Remember multiplayer games before the internet arrived? I couldn’t until recently. My brother was busying himself at the weekend, showing me a wonderful little tower defence game on the PlayStation 3 that goes by the name of Comet Crash…
“What, you can play it against each other on the same console?” I asked, sounding alarmed.
“Yes Lewis, there was once a time where we didn’t need multiple computers, consoles, screens and an internet connection to play against each other; multiplayer on one screen, remember?” He retorted, with a stop-being-stupid tone.
I had actually forgotten that in this day and age there are still some games which allow for players to play together. Sat next to each other. Without needing a headset to converse. It’s startling really.
Nintendo, based on its marketing campaigns, would have you believe that everyone plays all their games with family and friends. But when it comes down to it, it is simply not true. Despite many of my Wii games being multiplayer friendly, I cannot remember a time when I’ve had any memorable moments of multiplayer action. The odd game of Wii Sports with your partner doesn’t constitute true multiplayer action. It’s a bit like eating Crème Brulee; pleasant, but odd. So thereSuper Smash Brothers has sat gathering dust, pining to be abused by a group of guys, shamelessly throwing insults at one another over a few tins of larger and a packet of crisps.
Growing up with a sibling of similar age made gaming on the same screen wonderful and common place. Rivalry and cheap point scoring between Gregg and I still bubbles over to this day, and begun at an early age; fond memories of playing Mario Kart or our Soul Calibre marathons. It’s a feeling that online gaming cannot replicate.
The very nature of playing online, irrespective of voice communication, is a relatively sterile experience. Playing against someone you may or may not know, potentially a world away, pales in comparison to on-the-same-console play. You don’t experience the banter, the jostles or hear the laughter; the vocal and physical stimulants that do make a game more fun. I have never laughed more than when playing Gauntlet Legends or WWE with friends. Both tragic games made priceless by their same-screen multiplayer components.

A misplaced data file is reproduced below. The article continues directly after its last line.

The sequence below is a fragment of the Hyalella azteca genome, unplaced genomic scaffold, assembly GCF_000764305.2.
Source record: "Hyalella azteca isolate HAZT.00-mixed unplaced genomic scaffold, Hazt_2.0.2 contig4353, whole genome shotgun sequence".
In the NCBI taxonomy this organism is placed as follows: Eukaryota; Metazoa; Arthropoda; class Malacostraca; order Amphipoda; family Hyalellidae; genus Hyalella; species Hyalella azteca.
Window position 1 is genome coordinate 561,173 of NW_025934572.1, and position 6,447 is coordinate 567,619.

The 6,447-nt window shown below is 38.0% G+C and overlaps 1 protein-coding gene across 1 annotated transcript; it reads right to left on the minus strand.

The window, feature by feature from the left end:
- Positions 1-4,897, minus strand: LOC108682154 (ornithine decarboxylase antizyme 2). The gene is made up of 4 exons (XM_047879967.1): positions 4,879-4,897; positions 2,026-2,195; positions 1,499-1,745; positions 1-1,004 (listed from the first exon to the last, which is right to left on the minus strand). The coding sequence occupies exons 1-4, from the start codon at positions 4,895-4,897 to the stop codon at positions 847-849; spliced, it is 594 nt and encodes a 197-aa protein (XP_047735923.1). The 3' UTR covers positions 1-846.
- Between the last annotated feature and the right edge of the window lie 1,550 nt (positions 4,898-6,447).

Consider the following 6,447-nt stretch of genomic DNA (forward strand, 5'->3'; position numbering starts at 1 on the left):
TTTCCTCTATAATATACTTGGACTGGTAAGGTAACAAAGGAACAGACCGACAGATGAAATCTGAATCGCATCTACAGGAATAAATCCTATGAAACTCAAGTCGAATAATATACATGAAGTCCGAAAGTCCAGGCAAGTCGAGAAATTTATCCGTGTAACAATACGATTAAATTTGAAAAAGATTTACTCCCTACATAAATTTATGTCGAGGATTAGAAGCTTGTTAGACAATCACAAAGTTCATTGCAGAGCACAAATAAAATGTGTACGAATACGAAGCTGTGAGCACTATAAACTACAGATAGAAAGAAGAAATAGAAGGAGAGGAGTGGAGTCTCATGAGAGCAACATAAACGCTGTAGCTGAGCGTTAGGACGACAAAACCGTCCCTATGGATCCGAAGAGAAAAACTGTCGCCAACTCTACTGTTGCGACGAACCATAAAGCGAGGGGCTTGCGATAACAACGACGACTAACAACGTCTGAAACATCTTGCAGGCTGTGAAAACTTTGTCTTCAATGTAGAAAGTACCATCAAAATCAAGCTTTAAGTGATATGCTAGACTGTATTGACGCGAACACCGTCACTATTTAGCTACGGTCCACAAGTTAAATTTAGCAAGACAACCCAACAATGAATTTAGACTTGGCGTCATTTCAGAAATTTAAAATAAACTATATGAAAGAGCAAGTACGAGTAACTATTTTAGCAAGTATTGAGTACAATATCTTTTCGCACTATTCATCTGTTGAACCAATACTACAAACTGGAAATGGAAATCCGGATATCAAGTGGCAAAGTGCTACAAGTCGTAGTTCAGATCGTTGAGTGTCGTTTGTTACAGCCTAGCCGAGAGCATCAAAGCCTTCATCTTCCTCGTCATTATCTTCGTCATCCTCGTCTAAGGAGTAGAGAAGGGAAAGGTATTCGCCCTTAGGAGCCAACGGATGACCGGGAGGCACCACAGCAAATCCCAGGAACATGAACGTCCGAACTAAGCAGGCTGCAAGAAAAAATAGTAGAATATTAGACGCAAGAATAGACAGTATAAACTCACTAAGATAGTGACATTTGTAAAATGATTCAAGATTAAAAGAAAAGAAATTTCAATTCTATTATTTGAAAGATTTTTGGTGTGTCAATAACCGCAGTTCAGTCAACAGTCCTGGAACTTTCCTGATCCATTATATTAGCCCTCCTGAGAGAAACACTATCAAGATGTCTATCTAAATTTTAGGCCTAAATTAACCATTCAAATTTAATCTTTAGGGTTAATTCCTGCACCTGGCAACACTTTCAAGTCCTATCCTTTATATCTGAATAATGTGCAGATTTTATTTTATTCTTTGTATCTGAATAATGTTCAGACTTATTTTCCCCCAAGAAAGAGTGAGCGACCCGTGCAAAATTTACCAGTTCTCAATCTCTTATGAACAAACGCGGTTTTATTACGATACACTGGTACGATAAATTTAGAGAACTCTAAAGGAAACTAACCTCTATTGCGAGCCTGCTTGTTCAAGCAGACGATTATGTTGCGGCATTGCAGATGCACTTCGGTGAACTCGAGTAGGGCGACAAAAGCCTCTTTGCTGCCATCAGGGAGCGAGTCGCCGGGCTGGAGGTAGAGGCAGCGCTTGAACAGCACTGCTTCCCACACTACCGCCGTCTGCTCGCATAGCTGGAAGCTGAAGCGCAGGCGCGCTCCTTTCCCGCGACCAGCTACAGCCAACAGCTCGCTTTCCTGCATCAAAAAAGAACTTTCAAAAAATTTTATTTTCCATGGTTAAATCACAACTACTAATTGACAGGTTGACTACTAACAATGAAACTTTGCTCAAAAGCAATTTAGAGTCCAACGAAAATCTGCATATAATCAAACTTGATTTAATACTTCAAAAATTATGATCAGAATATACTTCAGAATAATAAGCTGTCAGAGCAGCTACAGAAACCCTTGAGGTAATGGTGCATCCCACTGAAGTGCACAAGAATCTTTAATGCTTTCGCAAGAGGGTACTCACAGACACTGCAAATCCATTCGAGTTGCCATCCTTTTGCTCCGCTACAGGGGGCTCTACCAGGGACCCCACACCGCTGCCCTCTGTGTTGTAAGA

It’s not to be said that online play isn’t fun, because it is. But it’s a level of fun which is entirely personal. I tend to take my online play incredibly seriously, whether with friends or not. Although I may crack a smile, and cackle under my breath on the odd occasion, it all becomes far too rigid and at times devoid of real pleasure. I continue to play because I want to win and to experience the satisfaction of winning, not because I’m having the time of my life.
With friends, on a single console, I play purely for fun. A losing streak of five races on Motorstorm: Pacific Rift becoming irrelevant when tears of laughter stream down your face. And while it remains infinitely easier to jump online for bursts of play, as opposed to trying to orchestrate game-nights with friends (due to the reality of Real Life™), emphasis on same-screen multiplayer sadly seems to have become the swan song of console entertainment.
I miss ChuChu Rocket… 🙁
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